Nervous Conditions is a novel that was written by a Zimbabwean, Tsitsi Dangarembga. The plot of the story is based on the social and psychosomatic conditions human beings get subjected to especially during and after the colonial period. Post colonial experiences are pretty brought out in this novel; major themes include: race, gender, social classification, cultural change, poverty and education. This paper seeks to examine the various themes as brought out in the novel and how people suffered the consequences of the colonial period.
Gender discrimination is clearly displayed in the novel as seen from the way Nhamo treated his female counterparts. It is so unfortunate that the young children in the society had already been poisoned with the fact that women are the weaker sex (O’Neil 272). Nhamo enslaved his relatives especially the girls by making them carry his school properties while heading back home. Tambu knew that they were being undermined since Nhamo needed no help. Additionally, she thought that Nhamo just wanted to portray how authoritative and commanding he was by forcing them do unnecessary things for him. Further, Tambu had observed her family and realized that women were not given a place to express themselves freely. From the novel, Tambu plays the role of a server during dinner with her relatives (Jagne & Parekh 127). She is expected to carry water for people to wash their hands, but due to the belief of cleansing the water, the men become the first ones to start. The cultural practice depicts how women are undermined in the society of a daily basis. Again, after serving the men, women ate their meals in the kitchen. It was not allowed for them to eat before the men. Some of them ended up missing food because they depended on what remained after serving their male relatives.
Menstruation is used in the story as a sign of dirt. Tambu disregarded women when they were on their periods; although this is a natural cycle, it reveals the rigidness of the Shona culture. Moreover, women were not allowed to stay late outside and especially when they are with men. For instance, Babamukuru shouts at his daughter Nyasha for talking with Andy until late. He instantly assumes that her daughter has turned into a prostitute hence keeps on yelling harsh words at her and his son, Chido. However, some women, especially those educated fought for their rights to be regarded with respect in the society (O’Neil 271). Maiguru who has a Master’s degree was inspired by Lucia’ she went against Babamukuru. Maiguru was felt pity for Tambu who was being treated with contempt especially because she could not attend her parent’s wedding. Maiguru disagrees with her husband who could not listen to her, she decided to go to a place she could find joy and happiness (Jagne & Parekh 125). Her example was a sign of independence among women like her and Lucia.to further challenge Babamukuru, she advocated for Tambu to be taken to convent school given the scholarship. Nhamo being a male chauvinist could not stand the fact that Tambo would be taken to convent school and tells her to go to a mission school. Nhamo further asks Tambu whether she had heard of a girl being taken away to school.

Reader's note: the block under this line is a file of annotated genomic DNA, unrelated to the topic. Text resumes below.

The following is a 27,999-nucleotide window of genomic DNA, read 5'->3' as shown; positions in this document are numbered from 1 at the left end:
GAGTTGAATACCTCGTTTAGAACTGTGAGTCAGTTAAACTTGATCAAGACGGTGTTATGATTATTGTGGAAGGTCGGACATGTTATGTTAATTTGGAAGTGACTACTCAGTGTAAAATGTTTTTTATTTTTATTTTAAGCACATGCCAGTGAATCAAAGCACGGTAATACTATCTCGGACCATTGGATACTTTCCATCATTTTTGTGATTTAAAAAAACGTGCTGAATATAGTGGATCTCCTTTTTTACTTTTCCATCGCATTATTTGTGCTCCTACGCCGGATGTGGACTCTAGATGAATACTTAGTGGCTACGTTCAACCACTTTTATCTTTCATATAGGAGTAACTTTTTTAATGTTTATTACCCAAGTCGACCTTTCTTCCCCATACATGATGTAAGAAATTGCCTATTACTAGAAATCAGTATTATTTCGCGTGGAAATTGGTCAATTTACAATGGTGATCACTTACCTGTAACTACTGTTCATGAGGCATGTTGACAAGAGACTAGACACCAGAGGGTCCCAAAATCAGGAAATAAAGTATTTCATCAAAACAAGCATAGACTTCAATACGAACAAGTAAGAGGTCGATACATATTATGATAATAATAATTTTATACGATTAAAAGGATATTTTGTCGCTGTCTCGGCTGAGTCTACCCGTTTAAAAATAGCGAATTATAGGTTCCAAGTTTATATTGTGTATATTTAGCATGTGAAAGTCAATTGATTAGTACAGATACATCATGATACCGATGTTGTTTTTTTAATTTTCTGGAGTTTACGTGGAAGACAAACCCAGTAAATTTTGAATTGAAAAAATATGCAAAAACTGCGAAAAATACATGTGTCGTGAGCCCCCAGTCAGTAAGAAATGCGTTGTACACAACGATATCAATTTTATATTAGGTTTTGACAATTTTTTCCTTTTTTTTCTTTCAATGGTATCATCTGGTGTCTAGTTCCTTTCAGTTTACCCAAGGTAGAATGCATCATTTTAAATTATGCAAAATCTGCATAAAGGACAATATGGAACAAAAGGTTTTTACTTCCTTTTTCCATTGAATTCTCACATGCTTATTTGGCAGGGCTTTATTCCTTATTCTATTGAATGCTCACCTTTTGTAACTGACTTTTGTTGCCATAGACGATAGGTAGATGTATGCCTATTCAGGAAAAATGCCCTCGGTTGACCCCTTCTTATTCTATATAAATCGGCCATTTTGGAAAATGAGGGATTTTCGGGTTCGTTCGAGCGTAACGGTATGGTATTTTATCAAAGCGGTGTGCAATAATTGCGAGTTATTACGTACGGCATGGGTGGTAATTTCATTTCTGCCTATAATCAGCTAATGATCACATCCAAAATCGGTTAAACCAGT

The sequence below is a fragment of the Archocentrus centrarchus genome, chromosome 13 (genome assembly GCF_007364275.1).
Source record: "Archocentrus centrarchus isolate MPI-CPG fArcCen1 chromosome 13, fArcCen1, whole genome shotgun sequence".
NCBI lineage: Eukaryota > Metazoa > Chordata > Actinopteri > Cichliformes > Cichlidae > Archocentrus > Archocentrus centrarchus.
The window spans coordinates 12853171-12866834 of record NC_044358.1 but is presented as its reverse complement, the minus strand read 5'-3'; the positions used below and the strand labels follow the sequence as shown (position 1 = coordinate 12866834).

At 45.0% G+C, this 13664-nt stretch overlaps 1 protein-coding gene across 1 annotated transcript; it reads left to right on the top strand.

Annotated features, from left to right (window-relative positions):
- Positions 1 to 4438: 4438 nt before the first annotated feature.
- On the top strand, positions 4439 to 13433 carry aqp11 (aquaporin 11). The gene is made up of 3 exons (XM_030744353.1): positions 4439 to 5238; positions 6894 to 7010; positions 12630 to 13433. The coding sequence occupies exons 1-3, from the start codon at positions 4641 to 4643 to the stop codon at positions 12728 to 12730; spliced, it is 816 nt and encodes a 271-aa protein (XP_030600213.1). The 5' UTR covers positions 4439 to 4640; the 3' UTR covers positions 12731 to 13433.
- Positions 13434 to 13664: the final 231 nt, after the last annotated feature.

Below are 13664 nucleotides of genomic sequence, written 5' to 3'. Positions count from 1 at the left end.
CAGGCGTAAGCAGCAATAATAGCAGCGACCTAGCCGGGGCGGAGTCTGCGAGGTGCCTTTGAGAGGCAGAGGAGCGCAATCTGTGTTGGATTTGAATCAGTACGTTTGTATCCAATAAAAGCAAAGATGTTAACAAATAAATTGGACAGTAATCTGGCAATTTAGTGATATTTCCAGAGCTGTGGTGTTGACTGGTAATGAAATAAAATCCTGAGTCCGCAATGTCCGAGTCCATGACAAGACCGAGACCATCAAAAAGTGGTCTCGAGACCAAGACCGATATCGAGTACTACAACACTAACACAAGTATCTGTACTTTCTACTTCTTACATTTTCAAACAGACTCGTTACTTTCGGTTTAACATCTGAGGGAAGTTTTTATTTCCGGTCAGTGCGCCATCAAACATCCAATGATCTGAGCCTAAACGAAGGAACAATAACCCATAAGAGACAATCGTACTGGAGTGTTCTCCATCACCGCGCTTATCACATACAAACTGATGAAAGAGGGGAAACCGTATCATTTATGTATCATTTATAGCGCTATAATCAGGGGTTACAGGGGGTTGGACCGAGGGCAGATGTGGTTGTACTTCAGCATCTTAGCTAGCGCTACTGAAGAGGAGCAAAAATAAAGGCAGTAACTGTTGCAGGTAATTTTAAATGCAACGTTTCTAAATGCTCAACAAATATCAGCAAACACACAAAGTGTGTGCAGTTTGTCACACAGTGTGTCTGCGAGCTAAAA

Racial discrimination is widely highlighted in the novel (O’Neil 191). At the convent school, Tambu only finds African students at her place of residence. When she had eating disorders, she was surprised to find that the medics were all whites. The psychiatrist who attends to her only dismisses her saying that Africans are not prone to such ailments. The psychiatrist’s approach to Tambu’s condition is a clear sign of racial discrimination. They believe that Africans and whites cannot suffer the same diseases and disorders (Jagne & Parekh 119). They only perceived that Africans pretended because they wanted to be treated like the whites. He further claimed that the Africans should be punished for the way they were behaving. Nyasha is also not spared. At the mission school, her classmates, the blacks dislike her because they perceive she is white. The disparity among students is a clear rivalry within their territory that has emerged from their homes; they pick everything from their parents and relatives.